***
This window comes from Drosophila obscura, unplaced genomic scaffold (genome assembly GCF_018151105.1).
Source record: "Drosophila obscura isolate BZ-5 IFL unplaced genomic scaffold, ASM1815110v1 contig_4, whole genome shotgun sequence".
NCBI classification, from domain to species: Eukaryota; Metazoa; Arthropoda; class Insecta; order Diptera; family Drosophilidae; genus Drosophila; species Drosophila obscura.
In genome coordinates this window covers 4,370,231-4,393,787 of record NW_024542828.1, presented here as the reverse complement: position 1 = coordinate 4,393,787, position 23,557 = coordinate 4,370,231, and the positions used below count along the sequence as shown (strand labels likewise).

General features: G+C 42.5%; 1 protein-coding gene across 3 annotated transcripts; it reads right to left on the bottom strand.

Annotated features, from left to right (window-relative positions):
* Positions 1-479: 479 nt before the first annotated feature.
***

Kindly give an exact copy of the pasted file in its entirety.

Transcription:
This window comes from Drosophila obscura, unplaced genomic scaffold (genome assembly GCF_018151105.1).
Source record: "Drosophila obscura isolate BZ-5 IFL unplaced genomic scaffold, ASM1815110v1 contig_4, whole genome shotgun sequence".
NCBI classification, from domain to species: Eukaryota; Metazoa; Arthropoda; class Insecta; order Diptera; family Drosophilidae; genus Drosophila; species Drosophila obscura.
In genome coordinates this window covers 4,370,231-4,393,787 of record NW_024542828.1, presented here as the reverse complement: position 1 = coordinate 4,393,787, position 23,557 = coordinate 4,370,231, and the positions used below count along the sequence as shown (strand labels likewise).

General features: G+C 42.5%; 1 protein-coding gene across 3 annotated transcripts; it reads right to left on the bottom strand.

Annotated features, from left to right (window-relative positions):
* Positions 1-479: 479 nt before the first annotated feature.